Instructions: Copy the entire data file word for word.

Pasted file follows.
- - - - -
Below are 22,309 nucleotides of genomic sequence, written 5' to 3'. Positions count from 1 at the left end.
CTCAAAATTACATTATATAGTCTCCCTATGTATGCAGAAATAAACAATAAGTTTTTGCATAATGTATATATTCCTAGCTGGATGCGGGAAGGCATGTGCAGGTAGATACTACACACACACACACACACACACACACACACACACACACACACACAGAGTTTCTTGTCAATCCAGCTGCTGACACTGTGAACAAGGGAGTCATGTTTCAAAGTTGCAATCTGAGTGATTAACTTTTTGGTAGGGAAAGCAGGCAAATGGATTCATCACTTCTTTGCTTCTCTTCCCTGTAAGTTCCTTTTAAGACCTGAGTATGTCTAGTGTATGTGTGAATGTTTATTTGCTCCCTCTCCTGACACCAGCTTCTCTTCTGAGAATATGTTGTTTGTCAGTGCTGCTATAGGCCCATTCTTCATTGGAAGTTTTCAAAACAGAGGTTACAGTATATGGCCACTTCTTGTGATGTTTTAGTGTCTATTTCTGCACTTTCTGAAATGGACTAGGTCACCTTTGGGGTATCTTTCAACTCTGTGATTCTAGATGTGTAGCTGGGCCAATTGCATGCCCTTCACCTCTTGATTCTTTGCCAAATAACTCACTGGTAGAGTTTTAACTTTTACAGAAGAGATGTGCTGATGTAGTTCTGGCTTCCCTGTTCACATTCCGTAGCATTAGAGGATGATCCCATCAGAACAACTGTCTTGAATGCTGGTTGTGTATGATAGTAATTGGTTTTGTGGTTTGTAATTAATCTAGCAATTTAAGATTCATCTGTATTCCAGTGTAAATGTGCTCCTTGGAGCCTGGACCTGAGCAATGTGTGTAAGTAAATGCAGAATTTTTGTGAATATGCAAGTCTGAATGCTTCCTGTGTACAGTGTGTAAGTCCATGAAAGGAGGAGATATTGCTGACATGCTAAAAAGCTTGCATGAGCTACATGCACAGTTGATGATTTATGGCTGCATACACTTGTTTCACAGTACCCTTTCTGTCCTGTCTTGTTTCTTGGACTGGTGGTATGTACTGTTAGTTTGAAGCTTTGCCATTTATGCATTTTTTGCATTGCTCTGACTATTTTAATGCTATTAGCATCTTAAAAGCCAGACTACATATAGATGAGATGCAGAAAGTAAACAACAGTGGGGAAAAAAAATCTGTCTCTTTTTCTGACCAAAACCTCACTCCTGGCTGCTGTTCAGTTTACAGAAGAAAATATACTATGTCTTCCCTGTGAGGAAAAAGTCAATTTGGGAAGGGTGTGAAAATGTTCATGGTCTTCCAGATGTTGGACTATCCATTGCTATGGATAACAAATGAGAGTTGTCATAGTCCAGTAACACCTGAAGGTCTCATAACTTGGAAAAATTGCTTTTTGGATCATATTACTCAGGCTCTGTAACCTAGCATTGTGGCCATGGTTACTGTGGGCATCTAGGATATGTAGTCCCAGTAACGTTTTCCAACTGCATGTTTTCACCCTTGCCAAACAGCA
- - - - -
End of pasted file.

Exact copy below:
Below are 22,309 nucleotides of genomic sequence, written 5' to 3'. Positions count from 1 at the left end.
CTCAAAATTACATTATATAGTCTCCCTATGTATGCAGAAATAAACAATAAGTTTTTGCATAATGTATATATTCCTAGCTGGATGCGGGAAGGCATGTGCAGGTAGATACTACACACACACACACACACACACACACACACACACACACACACACAGAGTTTCTTGTCAATCCAGCTGCTGACACTGTGAACAAGGGAGTCATGTTTCAAAGTTGCAATCTGAGTGATTAACTTTTTGGTAGGGAAAGCAGGCAAATGGATTCATCACTTCTTTGCTTCTCTTCCCTGTAAGTTCCTTTTAAGACCTGAGTATGTCTAGTGTATGTGTGAATGTTTATTTGCTCCCTCTCCTGACACCAGCTTCTCTTCTGAGAATATGTTGTTTGTCAGTGCTGCTATAGGCCCATTCTTCATTGGAAGTTTTCAAAACAGAGGTTACAGTATATGGCCACTTCTTGTGATGTTTTAGTGTCTATTTCTGCACTTTCTGAAATGGACTAGGTCACCTTTGGGGTATCTTTCAACTCTGTGATTCTAGATGTGTAGCTGGGCCAATTGCATGCCCTTCACCTCTTGATTCTTTGCCAAATAACTCACTGGTAGAGTTTTAACTTTTACAGAAGAGATGTGCTGATGTAGTTCTGGCTTCCCTGTTCACATTCCGTAGCATTAGAGGATGATCCCATCAGAACAACTGTCTTGAATGCTGGTTGTGTATGATAGTAATTGGTTTTGTGGTTTGTAATTAATCTAGCAATTTAAGATTCATCTGTATTCCAGTGTAAATGTGCTCCTTGGAGCCTGGACCTGAGCAATGTGTGTAAGTAAATGCAGAATTTTTGTGAATATGCAAGTCTGAATGCTTCCTGTGTACAGTGTGTAAGTCCATGAAAGGAGGAGATATTGCTGACATGCTAAAAAGCTTGCATGAGCTACATGCACAGTTGATGATTTATGGCTGCATACACTTGTTTCACAGTACCCTTTCTGTCCTGTCTTGTTTCTTGGACTGGTGGTATGTACTGTTAGTTTGAAGCTTTGCCATTTATGCATTTTTTGCATTGCTCTGACTATTTTAATGCTATTAGCATCTTAAAAGCCAGACTACATATAGATGAGATGCAGAAAGTAAACAACAGTGGGGAAAAAAAATCTGTCTCTTTTTCTGACCAAAACCTCACTCCTGGCTGCTGTTCAGTTTACAGAAGAAAATATACTATGTCTTCCCTGTGAGGAAAAAGTCAATTTGGGAAGGGTGTGAAAATGTTCATGGTCTTCCAGATGTTGGACTATCCATTGCTATGGATAACAAATGAGAGTTGTCATAGTCCAGTAACACCTGAAGGTCTCATAACTTGGAAAAATTGCTTTTTGGATCATATTACTCAGGCTCTGTAACCTAGCATTGTGGCCATGGTTACTGTGGGCATCTAGGATATGTAGTCCCAGTAACGTTTTCCAACTGCATGTTTTCACCCTTGCCAAACAGCA